Learn how to make a coldframe for starting your plants outside as early as possible. Learn how to store your vegetables after they are harvested. Root vegetables in the cellar, maybe in barrels of sand, onions cured in the sunlight for a few days and then stored in mesh bags hung in a cool, dry place, etc. There would be a lot to learn. I like the old Rodale gardening books.
Wood ash? Okay. I'll look into this. The only manure I have easy access to is the stuff from my chickens.

I do have a three bin compost set-up that I have no idea how to use - it came with the house. I figure if I turn it and water it once in while, eventually, it will turn to soil. Especially if I add some composting worms.

I'm wondering how they knew back then the condition, pH, and whatnot, of the soils in which they wanted to plant?

I am so new at this and this year I just purchased some plants from the local nursery and some things to improve the raised beds. My lettuce and kale look wonderful. The spinach and tomatoes seem to be okay.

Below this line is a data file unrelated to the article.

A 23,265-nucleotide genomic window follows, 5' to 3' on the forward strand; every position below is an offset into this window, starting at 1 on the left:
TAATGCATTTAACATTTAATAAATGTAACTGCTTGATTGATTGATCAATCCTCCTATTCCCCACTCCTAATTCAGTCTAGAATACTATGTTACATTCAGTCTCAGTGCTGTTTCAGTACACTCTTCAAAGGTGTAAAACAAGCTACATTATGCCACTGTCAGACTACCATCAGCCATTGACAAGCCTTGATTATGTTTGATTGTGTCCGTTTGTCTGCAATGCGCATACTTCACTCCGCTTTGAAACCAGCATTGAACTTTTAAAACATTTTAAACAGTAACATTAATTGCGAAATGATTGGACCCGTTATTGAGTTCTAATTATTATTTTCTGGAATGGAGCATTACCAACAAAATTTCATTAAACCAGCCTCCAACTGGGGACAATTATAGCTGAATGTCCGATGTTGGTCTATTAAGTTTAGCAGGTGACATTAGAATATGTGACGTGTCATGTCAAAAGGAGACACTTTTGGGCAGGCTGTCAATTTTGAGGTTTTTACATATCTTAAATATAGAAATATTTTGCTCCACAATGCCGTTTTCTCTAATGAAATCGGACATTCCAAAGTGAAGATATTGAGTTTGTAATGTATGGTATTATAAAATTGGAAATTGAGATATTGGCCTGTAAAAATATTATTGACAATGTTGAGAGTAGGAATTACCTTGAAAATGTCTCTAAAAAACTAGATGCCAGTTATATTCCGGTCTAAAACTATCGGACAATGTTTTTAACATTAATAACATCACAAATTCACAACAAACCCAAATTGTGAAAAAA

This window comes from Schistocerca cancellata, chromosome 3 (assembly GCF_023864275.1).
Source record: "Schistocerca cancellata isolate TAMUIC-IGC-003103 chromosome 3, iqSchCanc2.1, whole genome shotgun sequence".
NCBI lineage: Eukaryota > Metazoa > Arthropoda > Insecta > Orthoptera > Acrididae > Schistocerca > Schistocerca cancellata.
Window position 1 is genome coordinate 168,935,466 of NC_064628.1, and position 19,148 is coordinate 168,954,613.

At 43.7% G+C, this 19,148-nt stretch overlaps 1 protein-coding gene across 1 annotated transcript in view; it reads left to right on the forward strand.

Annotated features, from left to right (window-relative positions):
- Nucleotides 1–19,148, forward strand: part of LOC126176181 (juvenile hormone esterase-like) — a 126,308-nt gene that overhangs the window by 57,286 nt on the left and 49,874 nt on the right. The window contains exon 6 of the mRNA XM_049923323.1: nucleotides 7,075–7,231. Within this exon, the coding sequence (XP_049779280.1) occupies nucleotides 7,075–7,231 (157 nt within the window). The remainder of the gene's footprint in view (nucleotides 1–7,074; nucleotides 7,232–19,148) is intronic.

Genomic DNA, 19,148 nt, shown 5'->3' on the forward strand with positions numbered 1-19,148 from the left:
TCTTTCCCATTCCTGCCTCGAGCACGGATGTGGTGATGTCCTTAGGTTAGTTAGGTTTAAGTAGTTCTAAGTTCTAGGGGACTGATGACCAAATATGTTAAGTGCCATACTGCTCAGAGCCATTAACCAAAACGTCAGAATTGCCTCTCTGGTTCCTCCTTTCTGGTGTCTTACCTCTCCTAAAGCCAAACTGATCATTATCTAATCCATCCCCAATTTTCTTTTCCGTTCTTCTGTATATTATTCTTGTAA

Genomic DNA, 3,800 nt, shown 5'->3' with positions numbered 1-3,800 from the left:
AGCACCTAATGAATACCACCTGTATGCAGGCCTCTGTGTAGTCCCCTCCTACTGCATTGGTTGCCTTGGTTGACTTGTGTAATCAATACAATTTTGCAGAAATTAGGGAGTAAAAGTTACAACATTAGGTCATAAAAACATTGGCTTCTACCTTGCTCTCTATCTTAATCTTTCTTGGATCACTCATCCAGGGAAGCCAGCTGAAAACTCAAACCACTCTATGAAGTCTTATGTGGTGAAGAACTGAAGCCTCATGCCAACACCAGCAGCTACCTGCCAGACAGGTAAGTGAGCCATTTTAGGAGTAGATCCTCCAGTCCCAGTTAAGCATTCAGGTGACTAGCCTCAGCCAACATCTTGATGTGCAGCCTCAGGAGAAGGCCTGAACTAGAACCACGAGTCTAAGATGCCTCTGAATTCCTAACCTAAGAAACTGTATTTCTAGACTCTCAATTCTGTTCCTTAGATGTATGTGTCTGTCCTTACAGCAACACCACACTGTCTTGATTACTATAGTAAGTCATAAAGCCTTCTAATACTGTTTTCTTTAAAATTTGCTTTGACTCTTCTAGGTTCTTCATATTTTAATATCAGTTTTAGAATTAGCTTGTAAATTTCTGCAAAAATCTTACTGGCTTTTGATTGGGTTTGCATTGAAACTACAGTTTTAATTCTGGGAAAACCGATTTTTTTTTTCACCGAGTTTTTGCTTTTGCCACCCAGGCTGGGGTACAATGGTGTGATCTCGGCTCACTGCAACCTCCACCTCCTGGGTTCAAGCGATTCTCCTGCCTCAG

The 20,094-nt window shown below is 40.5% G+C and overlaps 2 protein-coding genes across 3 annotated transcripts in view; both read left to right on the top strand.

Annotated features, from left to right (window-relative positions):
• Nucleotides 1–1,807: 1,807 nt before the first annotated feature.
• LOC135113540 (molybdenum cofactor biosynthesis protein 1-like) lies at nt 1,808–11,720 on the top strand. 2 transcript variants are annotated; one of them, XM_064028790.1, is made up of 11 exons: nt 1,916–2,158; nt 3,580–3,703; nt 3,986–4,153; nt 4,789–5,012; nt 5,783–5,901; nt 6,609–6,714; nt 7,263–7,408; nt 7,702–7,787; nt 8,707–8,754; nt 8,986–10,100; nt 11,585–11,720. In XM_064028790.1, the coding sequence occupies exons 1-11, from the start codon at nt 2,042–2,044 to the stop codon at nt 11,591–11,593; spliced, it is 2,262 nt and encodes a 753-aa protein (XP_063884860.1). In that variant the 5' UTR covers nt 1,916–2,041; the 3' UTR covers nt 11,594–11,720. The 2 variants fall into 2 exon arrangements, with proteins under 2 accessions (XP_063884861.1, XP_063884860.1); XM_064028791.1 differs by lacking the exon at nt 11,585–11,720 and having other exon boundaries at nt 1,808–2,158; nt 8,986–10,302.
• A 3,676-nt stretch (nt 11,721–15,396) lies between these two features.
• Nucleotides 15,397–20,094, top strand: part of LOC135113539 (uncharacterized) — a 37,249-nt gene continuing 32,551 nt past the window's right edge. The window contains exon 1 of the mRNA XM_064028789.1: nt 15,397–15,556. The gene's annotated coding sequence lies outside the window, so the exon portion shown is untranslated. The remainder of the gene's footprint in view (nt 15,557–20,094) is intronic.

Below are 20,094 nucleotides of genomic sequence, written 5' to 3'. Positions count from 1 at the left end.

Quote:
Originally Posted by adams_aj View Post
Find out who your county extension agent is and meet them. Tell them what you're trying to do. So many of them are out there just begging people to visit and get to know them. Some ag extensions will also do free/inexpensive soil analysis and can recommend types of fruits and vegetables that will do well in that soil.

Strongly recommend this. If you are able, you might even qualify for a small grant to start a community garden to help feed your neighborhood.
I've called the master gardeners at the cooperative extension and no one picks up. You have to leave a message. Which I did, and no one called me back.

Quote:
Originally Posted by aquietpath View Post
My grandfather wasn't a farmer, but he had an orchard, garden and yard that was like the Garden of Eden. A lot of his success was probably due to the huge compost pile he cultivated. I would say the most important aspect of farming is the quality of your soil.
My grandfather too! When I was a kid, though, I didn't want to eat from the garden. I wanted my family to shop at the grocery store like everyone else. I could have learned so much from him.
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Old 05-28-2015, 09:10 AM